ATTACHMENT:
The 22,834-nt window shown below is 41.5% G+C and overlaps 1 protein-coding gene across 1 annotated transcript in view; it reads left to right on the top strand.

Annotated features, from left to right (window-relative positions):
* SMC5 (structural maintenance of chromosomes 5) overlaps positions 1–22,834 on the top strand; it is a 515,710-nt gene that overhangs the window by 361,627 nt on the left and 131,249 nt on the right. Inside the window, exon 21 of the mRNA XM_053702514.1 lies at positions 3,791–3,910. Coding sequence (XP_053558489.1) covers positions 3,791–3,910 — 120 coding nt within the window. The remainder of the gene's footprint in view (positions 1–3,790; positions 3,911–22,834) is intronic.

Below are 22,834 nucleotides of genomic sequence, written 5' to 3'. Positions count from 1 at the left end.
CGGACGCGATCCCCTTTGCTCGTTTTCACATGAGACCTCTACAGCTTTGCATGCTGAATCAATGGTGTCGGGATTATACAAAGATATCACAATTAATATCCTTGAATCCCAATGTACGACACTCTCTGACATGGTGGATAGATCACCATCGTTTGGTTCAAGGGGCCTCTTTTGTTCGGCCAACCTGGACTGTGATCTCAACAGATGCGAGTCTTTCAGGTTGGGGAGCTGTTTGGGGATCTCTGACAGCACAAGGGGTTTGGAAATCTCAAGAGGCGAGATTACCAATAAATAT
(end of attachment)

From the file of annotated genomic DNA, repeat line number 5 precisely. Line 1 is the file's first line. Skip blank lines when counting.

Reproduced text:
CGGACGCGATCCCCTTTGCTCGTTTTCACATGAGACCTCTACAGCTTTGCATGCTGAATCAATGGTGTCGGGATTATACAAAGATATCACAATTAATATCCTTGAATCCCAATGTACGACACTCTCTGACATGGTGGATAGATCACCATCGTTTGGTTCAAGGGGCCTCTTTTGTTCGGCCAACCTGGACTGTGATCTCAACAGATGCGAGTCTTTCAGGTTGGGGAGCTGTTTGGGGATCTCTGACAGCACAAGGGGTTTGGAAATCTCAAGAGGCGAGATTACCAATAAATAT